It is not difficult to steam lobster tails.Bartosz Luczak/iStock/GettyImages
Lobster has a well-deserved reputation as a luxury seafood, partly because of its sweetly delicate flavor and partly because of the budget-busting price it usually commands. If you love the taste of lobster more than its price tag, lobster tails may be your better option. They're often available at surprisingly reasonable prices, and steamed lobster tails give any meal an instant upgrade.
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A Quick Lobster-Tail Primer
Lobster tails come in a range of sizes and colors, but they all boil down – no pun intended – to kinds of crustaceans. The first kind are tails of the American lobster, usually from Maine. You won't see these as often because Maine lobster is typically sold whole, but a portion of the catch is frozen and sold as tails. The second variety is the spiny lobster or rock lobster, which also has a sweet and juicy tail but lacks the distinctively large (and tasty) claws of its Northern cousin.
Among spiny lobsters, there's a second distinction that's also important. Some come from warm-water fisheries in places like the Caribbean. Others come from cold-water fisheries off the coasts of New Zealand, South Africa or South America. Most chefs consider cold-water lobsters (including New England lobsters) to have better texture and flavor, and they typically command a higher price as a result.
Steaming Lobster Tails
Most lobster tails are rather small at 3 to 6 ounces, so you don't need a large steamer pot for them. Even a small saucepan with a steamer basket will hold two or three. Place an inch or two of water in the pot, add the steamer basket and bring it to a boil.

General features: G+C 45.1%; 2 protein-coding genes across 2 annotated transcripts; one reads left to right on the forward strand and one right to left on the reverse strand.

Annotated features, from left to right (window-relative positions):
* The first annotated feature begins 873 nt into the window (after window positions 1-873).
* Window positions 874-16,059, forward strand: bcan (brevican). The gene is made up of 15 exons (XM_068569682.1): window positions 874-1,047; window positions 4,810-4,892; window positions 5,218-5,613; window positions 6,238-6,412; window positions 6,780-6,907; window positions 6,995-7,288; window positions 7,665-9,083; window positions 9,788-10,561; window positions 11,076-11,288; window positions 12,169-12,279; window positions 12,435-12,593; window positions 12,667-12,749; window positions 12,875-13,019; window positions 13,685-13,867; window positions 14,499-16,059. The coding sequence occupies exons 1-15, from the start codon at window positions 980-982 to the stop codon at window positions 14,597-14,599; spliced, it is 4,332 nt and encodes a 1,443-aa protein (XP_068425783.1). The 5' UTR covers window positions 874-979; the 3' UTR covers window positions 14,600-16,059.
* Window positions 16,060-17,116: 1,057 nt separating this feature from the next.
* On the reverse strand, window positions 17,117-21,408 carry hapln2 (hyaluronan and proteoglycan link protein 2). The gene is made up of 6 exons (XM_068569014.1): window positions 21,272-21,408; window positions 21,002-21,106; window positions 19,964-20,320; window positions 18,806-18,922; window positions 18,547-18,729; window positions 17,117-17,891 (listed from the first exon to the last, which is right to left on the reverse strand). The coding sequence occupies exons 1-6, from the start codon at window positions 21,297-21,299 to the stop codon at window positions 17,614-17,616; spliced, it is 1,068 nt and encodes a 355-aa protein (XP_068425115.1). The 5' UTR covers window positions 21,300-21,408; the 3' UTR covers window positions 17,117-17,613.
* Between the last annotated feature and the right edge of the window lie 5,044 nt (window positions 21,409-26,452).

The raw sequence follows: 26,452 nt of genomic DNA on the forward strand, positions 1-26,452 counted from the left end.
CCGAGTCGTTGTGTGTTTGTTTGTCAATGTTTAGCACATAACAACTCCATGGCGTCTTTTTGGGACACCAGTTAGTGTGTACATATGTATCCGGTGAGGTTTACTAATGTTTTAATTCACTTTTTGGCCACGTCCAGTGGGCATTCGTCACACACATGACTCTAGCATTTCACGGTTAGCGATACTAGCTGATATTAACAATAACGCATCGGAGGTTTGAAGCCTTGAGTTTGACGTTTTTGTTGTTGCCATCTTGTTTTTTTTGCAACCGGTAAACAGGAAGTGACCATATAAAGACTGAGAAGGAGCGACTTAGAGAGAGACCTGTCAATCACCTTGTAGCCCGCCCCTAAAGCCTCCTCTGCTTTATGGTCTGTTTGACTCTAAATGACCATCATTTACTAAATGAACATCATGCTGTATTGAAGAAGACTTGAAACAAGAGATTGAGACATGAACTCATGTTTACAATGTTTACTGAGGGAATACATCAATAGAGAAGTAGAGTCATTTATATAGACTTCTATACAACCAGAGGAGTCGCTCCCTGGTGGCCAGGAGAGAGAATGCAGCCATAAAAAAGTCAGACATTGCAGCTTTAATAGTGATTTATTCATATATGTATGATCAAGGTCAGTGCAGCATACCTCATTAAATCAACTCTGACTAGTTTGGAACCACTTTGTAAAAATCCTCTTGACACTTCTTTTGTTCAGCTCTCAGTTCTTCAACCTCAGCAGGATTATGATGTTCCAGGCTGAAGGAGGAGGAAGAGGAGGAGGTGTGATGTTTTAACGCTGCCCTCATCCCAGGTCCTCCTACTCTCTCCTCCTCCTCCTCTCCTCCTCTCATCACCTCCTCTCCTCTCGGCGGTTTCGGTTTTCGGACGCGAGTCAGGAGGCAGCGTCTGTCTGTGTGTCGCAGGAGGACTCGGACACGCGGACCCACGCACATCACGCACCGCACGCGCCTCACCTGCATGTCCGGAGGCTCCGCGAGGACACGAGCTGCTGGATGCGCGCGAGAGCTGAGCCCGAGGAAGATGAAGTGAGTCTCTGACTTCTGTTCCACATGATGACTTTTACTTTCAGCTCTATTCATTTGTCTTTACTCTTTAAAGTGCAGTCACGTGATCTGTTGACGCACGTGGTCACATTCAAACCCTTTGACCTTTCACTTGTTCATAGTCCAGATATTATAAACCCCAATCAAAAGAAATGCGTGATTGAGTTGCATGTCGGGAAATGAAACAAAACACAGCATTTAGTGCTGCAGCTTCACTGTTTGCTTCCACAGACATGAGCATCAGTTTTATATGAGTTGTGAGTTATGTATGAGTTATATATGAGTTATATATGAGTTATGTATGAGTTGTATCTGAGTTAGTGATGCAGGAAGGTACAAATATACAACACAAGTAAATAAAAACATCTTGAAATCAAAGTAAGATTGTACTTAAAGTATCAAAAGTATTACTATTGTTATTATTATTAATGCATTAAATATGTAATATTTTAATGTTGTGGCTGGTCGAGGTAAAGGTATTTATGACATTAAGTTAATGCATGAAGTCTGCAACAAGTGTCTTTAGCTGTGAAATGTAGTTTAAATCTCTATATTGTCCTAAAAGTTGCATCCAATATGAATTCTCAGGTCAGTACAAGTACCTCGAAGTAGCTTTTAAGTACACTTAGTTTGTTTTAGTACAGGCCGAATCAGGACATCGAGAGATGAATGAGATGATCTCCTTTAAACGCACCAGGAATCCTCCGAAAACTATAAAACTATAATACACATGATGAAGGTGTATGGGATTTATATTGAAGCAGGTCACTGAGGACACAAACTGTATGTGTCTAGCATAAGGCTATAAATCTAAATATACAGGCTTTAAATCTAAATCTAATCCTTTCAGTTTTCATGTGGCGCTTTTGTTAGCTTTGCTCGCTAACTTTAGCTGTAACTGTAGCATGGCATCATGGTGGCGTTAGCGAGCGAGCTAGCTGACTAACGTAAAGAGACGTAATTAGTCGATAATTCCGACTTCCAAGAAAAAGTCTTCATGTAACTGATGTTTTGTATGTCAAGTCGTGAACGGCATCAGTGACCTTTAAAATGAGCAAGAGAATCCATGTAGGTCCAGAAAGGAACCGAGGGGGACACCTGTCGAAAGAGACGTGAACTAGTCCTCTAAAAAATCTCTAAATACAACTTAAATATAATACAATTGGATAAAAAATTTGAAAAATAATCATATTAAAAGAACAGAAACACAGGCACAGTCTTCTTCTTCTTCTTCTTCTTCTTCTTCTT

Open the lid, taking care to have your hands and face away from the hot steam, and place the tails in the basket. Replace the lid and steam for roughly 45 to 60 seconds per ounce – if your tails weigh 4 ounces each, for example, they might need four minutes. They're done when the thickest part of the tail reaches 135 degrees Fahrenheit when checked with an instant-read thermometer. Remove them from the steamer immediately because otherwise they'll quickly overcook and toughen.
Serve them immediately or rinse them with cold water to prevent them from cooking any further.
Serving Steamed Lobster Tails
Of all cooking methods, steaming causes the least change to your lobster tail's flavor. They're ideal for dishes where you want the lobster's delicate taste to shine through, like a lobster roll or lobster salad or for more traditional dishes like lobster Thermidor, where a rich sauce becomes the star. You can also use the steamed lobster as a garnish for omelets, risotto and other dishes or as the co-star in a surf-and-turf meal.
A Few Points of Finesse
Lobster tails are almost always thawed before cooking because otherwise the meat clings to the shell and is more difficult to remove. You can thaw them overnight in your refrigerator or on the countertop in a bowl of cold water if you're in a hurry. If you do choose to cook them directly from frozen, increase your cooking time by 50 percent.
Some recipes call for splitting the shell of the tail and lifting out the meat, which is optional but makes for a nicer presentation. This will skew your cooking time to the shorter end of the scale, so allow 45 seconds per ounce and start checking for doneness a bit sooner.
If you'd like to add some flavors to the lobster as it cooks, you can add aromatic ingredients such as wine, wine vinegar, garlic, spices or fresh herbs to the water in the steamer. You could also rest them on a bed of aromatic ingredients such as lemongrass and ginger or fold fresh herbs, seaweed or banana leaves around them before they're steamed. Alternatively, you might simply brush the steamed tails with a vinaigrette or marinade before serving them.